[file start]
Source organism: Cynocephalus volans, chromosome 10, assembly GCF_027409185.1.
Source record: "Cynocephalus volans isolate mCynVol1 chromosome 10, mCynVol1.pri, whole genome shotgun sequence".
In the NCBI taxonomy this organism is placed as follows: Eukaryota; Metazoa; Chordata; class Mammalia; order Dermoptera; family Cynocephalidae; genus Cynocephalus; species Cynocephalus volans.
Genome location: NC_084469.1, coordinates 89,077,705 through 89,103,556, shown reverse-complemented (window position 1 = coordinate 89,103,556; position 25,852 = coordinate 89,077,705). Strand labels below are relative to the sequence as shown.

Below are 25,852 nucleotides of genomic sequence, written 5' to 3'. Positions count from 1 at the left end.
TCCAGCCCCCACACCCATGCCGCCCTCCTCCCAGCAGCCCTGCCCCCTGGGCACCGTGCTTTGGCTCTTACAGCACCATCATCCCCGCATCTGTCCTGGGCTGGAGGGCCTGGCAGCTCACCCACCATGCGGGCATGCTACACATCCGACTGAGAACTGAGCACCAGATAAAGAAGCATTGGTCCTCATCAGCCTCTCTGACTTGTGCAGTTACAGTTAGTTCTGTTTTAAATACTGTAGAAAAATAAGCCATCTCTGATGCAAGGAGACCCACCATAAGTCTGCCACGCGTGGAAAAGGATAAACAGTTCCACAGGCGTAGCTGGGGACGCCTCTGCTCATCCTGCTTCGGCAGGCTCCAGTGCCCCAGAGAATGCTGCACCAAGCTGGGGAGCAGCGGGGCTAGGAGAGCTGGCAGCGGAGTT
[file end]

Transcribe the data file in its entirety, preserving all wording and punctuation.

Source organism: Cynocephalus volans, chromosome 10, assembly GCF_027409185.1.
Source record: "Cynocephalus volans isolate mCynVol1 chromosome 10, mCynVol1.pri, whole genome shotgun sequence".
In the NCBI taxonomy this organism is placed as follows: Eukaryota; Metazoa; Chordata; class Mammalia; order Dermoptera; family Cynocephalidae; genus Cynocephalus; species Cynocephalus volans.
Genome location: NC_084469.1, coordinates 89,077,705 through 89,103,556, shown reverse-complemented (window position 1 = coordinate 89,103,556; position 25,852 = coordinate 89,077,705). Strand labels below are relative to the sequence as shown.

Below are 25,852 nucleotides of genomic sequence, written 5' to 3'. Positions count from 1 at the left end.
TCCAGCCCCCACACCCATGCCGCCCTCCTCCCAGCAGCCCTGCCCCCTGGGCACCGTGCTTTGGCTCTTACAGCACCATCATCCCCGCATCTGTCCTGGGCTGGAGGGCCTGGCAGCTCACCCACCATGCGGGCATGCTACACATCCGACTGAGAACTGAGCACCAGATAAAGAAGCATTGGTCCTCATCAGCCTCTCTGACTTGTGCAGTTACAGTTAGTTCTGTTTTAAATACTGTAGAAAAATAAGCCATCTCTGATGCAAGGAGACCCACCATAAGTCTGCCACGCGTGGAAAAGGATAAACAGTTCCACAGGCGTAGCTGGGGACGCCTCTGCTCATCCTGCTTCGGCAGGCTCCAGTGCCCCAGAGAATGCTGCACCAAGCTGGGGAGCAGCGGGGCTAGGAGAGCTGGCAGCGGAGTT